RaveAir Mail... a remarkably intimate new memoir ... neither a victory lap nor a lament from exile. It’s not a bread-crumb trail of dropped names or a laundry list of industry grievances. What it is, instead, is something altogether more artful and complex: a lyrical and unflinching interrogation of the self that just happens to have been written by an award-winning former drinking partner of Richard Burton’s ... Walking with Ghosts is an undeniably sorrowful work, drawn from what seems like a near-bottomless well of pain and regret, but Byrne—self-deprecating to the point of self-flagellation—can also be a wonderfully funny guide, especially when recalling his youthful mishaps ... Seeing brief flashes of this world through Byrne’s bemused eyes is delightful, but for the most part, if you’re looking for salacious details from the film sets and Oscar parties of yesteryear, you’ve picked up the wrong memoir ... Hollywood may have become the backdrop to his life, but Dublin, if only the Dublin of youthful memory, remains the setting, and it’s a world he conjures exquisitely. Byrne’s descriptions of his parents...and the city they inhabited are at the heart of this book, so tenderly and vividly wrought that reading them feels like stepping into someone else’s reverie: a melancholy swaddle of soothing voices and dissolving dreamscapes ... The excavations of Byrne’s early traumas...are stark and heartbreaking ... That he’s been able to alchemize these traumas into something so beautiful feels like deliverance, and reads like a gift.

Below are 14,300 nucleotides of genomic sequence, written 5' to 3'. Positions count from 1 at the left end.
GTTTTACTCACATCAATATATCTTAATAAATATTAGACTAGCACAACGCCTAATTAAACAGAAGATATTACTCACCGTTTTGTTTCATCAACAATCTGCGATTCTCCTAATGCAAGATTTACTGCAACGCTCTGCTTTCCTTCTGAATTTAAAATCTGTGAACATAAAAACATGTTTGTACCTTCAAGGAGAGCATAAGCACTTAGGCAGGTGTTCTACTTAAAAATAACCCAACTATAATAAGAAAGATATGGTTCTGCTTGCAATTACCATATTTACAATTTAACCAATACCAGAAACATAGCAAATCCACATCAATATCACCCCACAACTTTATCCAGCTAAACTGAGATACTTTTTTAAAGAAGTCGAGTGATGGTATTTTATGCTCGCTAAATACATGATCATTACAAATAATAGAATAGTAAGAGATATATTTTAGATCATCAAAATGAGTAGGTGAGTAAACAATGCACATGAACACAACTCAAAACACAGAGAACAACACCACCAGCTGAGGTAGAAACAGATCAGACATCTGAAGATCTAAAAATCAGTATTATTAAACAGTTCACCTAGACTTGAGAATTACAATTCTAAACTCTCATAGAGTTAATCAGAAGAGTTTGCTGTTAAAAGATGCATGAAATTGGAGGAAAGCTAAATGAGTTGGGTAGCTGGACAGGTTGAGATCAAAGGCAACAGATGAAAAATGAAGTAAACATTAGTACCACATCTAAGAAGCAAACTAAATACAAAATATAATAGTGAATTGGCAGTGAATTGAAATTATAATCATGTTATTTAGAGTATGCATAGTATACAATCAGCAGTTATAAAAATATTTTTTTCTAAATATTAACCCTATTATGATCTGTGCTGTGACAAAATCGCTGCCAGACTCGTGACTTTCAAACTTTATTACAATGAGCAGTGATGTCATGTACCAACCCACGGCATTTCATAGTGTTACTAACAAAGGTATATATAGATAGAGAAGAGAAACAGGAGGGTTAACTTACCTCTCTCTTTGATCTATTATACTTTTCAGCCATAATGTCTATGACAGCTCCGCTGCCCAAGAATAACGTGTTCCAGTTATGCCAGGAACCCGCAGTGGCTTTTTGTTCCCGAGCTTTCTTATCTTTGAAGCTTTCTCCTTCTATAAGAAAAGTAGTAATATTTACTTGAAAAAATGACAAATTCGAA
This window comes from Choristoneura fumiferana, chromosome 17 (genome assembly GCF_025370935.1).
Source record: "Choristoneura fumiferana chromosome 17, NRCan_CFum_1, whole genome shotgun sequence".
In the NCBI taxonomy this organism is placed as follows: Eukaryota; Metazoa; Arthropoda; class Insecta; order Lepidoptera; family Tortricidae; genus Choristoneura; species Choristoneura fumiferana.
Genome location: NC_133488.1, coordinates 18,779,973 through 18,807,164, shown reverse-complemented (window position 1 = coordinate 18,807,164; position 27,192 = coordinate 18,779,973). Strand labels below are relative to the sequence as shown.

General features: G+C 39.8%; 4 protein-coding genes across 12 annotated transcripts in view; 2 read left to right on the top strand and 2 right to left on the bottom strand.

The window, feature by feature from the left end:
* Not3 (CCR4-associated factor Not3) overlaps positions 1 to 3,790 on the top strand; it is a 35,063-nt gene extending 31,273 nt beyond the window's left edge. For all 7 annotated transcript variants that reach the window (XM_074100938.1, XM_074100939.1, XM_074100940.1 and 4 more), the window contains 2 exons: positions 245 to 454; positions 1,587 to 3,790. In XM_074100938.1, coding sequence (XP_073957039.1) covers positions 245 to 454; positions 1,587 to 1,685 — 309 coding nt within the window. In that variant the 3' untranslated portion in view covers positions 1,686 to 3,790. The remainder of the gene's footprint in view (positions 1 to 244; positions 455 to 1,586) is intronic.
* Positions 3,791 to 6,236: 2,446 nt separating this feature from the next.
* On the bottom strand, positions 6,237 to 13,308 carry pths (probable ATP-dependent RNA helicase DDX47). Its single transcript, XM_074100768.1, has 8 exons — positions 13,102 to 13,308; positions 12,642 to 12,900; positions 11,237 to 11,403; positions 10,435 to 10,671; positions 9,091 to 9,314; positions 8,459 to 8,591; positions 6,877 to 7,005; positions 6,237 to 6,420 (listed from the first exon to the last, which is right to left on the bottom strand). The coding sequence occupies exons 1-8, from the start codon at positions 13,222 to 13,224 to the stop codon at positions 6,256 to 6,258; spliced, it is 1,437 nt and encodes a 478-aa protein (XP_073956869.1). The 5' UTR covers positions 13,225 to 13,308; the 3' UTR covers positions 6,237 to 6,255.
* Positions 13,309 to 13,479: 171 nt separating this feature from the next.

RaveAirMailIt’s a rare writer who can conjure a truly fulsome fictional microcosm without sacrificing momentum ... cacophonous, bighearted ... McBride’s novel is less concerned with the motives and fate of its titular character than with depicting the richness and variety and complex humanity of life in and around the Cause Houses. Within this multicultural beehive are a hundred internal dramas unfolding at once, and we are made privy to the intimacies and emotional nuances of damn near all of them ... The cast of characters is legion, and with the agility of a base runner McBride zooms from consciousness to consciousness, advancing the plot in small but powerfully charged increments ... As you can imagine, a book like this is not without its excesses. Do we need, for instance, a subplot about a melancholy gangster named the Elephant and his search for the Venus of Willendorf?...Probably not—but I thoroughly enjoyed their inclusion nonetheless ... a consummate love letter to a disappeared world, and like all good love letters, Deacon King Kong has the occasional tendency to stray too far into the weeds of digressive rhapsody, but the buoyant musicality, the sheer effervescence of McBride’s dialogue, makes every street-corner sermon and protracted, pugnacious interaction a pleasure to be savored. In truth, I could listen to these people argue and reconcile with one another for a thousand more pages.